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Information and insight from the A&M Webmasters

Your search engine results: make new friends but keep the old

February 12th, 2009 by mdmcginnis

When you search on Google for your favorite keywords, such as your department name, you might be dissatisfied with what you see. “The top result from our site is our Contact Us page. That’s not even our home page. How can I get rid of it?”

Don’t even try to get rid of it! Believe me, search engine optimizers spend a lot more time complaining on their SEO forums about pages with no ranking than about pages with the wrong ranking. They spend a lot more time complaining, “How come Google hasn’t indexed any of my pages?”

Be grateful for what you’ve got. It’s sometimes hard to get pages into the Google index. It’s often harder to get them ranked the way you want. It’s not rare to see one of your minor pages in the top search result. It’s sometimes hard to change. An influential website may be linking to it that way. If you ask them to change it, they may realize that it was a mistake in the first place and delete it entirely.

This is related to a serious problem that we’ve already talked about. When you change URLs because of a site redesign, you also lose all the links you’ve gained to those pages. Change all your Web addresses and nobody will be able to find anything, except maybe the home page (unless you changed that one too). Your site could drop out of the search engines almost completely. Your rankings might never recover.

So what if Google has put your Contact Us page at the top of the search engine results? It’s not your home page? Guess what? It has now become your home page, as far as Google is concerned. If that’s the first page from your site that visitors see, that may well be the page through which visitors enter your site.

So now you make lemonade out the lemons – you edit your Contact Us page so that it does the work of a home page. You make sure that it has a prominent link to your real home page. You make sure it includes links to the main sections of your website. And you make sure it looks nice. No, you didn’t expect company would come knocking, so now you spruce it up – before you answer the door, put on the new bathrobe instead of the ratty one.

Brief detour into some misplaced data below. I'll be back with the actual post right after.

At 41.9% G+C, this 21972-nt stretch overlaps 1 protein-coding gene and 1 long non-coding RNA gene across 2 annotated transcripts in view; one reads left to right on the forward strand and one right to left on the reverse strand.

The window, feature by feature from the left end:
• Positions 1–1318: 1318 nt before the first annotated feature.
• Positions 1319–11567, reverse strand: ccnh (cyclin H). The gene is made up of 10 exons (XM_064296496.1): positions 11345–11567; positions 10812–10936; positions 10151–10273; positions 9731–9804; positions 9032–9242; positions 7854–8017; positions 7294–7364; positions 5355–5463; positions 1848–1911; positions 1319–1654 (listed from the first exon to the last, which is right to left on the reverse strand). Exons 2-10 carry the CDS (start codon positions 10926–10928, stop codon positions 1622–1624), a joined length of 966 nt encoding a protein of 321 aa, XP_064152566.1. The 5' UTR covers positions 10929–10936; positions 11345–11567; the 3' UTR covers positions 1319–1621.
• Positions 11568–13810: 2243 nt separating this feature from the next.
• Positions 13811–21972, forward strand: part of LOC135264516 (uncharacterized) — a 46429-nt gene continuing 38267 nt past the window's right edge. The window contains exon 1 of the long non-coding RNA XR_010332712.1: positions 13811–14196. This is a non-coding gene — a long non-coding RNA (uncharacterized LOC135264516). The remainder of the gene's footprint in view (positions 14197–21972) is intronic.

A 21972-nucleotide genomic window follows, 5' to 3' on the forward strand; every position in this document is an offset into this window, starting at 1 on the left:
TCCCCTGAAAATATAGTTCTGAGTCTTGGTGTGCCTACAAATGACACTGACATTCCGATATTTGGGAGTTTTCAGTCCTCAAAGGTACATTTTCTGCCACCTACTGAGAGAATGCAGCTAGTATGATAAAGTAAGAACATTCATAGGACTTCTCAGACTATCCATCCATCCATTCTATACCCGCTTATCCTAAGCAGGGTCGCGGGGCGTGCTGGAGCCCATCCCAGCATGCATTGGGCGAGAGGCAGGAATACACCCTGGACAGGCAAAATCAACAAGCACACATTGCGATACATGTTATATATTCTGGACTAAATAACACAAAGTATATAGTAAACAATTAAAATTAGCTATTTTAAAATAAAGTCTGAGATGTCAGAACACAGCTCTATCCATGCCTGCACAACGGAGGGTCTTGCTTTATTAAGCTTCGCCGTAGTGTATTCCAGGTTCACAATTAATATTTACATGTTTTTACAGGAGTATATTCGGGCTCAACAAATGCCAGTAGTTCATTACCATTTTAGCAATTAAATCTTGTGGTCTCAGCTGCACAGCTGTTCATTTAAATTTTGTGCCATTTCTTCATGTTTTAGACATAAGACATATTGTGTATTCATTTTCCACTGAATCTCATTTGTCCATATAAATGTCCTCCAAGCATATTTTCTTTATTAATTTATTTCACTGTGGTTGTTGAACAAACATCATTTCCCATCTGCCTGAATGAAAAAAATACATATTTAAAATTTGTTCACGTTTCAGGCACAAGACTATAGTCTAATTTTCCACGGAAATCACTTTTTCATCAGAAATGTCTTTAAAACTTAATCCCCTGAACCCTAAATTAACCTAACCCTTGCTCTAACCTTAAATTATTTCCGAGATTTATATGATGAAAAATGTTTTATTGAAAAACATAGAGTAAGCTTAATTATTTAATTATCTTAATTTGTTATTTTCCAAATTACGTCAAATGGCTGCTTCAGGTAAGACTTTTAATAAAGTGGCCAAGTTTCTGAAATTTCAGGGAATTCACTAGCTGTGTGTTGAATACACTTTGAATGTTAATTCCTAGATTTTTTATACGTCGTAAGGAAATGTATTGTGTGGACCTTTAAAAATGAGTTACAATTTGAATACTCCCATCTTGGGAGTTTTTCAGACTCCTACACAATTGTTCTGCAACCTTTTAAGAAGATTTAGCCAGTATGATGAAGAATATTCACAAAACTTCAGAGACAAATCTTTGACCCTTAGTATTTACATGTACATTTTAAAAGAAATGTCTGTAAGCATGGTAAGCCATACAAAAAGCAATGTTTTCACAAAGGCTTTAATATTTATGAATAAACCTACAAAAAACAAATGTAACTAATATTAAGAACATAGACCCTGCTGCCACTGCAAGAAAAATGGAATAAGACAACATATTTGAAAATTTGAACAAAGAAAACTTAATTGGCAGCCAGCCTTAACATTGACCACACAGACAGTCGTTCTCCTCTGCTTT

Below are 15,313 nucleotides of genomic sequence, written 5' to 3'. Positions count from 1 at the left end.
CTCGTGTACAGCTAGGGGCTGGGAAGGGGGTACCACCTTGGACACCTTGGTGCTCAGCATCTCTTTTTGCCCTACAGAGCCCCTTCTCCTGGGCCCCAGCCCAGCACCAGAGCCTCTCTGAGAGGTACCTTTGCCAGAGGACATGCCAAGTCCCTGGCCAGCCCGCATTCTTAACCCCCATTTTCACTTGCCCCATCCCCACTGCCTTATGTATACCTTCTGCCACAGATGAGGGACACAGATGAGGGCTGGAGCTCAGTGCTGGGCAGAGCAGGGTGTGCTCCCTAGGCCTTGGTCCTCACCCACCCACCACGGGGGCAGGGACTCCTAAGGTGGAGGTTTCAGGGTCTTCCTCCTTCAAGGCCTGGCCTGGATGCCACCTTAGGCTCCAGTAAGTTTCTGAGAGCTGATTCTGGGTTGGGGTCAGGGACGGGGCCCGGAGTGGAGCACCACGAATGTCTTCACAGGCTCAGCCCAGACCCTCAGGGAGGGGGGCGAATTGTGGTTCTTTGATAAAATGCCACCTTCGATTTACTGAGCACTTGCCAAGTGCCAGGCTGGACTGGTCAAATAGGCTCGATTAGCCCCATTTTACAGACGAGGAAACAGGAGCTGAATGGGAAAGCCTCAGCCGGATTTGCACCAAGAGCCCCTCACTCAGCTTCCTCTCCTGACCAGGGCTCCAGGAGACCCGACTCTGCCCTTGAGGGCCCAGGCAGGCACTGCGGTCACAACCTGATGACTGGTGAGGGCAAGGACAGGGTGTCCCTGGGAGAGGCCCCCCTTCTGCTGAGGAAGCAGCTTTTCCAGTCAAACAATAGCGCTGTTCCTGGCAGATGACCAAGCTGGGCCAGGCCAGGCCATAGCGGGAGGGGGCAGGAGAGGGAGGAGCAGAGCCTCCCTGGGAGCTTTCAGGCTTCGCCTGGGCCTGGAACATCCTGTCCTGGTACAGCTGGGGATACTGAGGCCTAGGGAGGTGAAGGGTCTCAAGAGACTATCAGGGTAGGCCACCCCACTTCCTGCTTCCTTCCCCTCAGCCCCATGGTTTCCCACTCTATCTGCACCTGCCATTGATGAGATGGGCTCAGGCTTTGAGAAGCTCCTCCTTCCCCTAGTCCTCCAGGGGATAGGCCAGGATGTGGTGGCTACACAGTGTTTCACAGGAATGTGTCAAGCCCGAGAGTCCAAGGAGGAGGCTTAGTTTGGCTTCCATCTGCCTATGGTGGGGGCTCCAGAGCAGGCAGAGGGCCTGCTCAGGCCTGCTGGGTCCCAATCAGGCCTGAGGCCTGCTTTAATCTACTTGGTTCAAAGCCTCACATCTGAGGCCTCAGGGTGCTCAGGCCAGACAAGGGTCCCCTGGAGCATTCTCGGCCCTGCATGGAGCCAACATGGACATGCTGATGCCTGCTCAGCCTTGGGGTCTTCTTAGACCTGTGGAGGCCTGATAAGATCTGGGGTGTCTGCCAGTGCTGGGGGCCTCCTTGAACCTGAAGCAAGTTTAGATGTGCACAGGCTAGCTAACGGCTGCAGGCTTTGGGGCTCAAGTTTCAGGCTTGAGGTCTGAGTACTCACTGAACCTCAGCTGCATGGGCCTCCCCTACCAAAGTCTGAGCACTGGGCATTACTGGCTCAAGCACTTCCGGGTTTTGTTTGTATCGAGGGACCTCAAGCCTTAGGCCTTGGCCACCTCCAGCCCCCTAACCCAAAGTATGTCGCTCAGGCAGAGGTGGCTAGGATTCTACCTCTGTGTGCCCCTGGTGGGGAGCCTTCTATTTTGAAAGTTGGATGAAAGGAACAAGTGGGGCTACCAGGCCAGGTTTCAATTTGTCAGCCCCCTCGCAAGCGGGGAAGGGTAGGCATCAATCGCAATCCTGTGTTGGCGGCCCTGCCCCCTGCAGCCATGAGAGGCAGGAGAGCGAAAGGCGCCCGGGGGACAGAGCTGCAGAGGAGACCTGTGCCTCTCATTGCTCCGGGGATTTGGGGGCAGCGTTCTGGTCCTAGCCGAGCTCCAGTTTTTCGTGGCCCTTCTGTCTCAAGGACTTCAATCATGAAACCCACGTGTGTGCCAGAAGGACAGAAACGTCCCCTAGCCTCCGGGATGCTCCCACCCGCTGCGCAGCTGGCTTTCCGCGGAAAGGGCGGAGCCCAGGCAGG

Analyze your search results and try to figure out why they are what they are. Did you mention the name of your department more prominently on your contact page than on your home page? That’s common. For example, adding your department name and address to your home page can do wonders. Does every page link to the contact page but not to the important pages? You may need to change your navigation menu. I often add links in the footer to my main pages, using their keyword-laden titles, thereby creating a mini sitemap on every page.

Or maybe you just happened to use your most important keyword on a minor page, and now Google is displaying it in the middle of a snippet that seems to miss the point, as far as you’re concerned. Compared to “Agricultural, industrial and systems, nuclear, petroleum – engineers come in all kinds,” a snippet such as “Texas A&M University … Office of Engineering Safety” can seem downright irrelevant.

So, if you can, sculpt your search results. Change Google’s snippet by jazzing up the words that surround the keyword they found. There is a whole set of techniques you can use to improve how your existing search results appear.

It’s quite likely that Google intentionally gives more weight to older links to your site, ones that gradually increased in number over time. It reminds me of a song we sang when I was a child:

Make new friends but keep the old
One is silver, and the other gold.

Thursday, February 12th, 2009 Search
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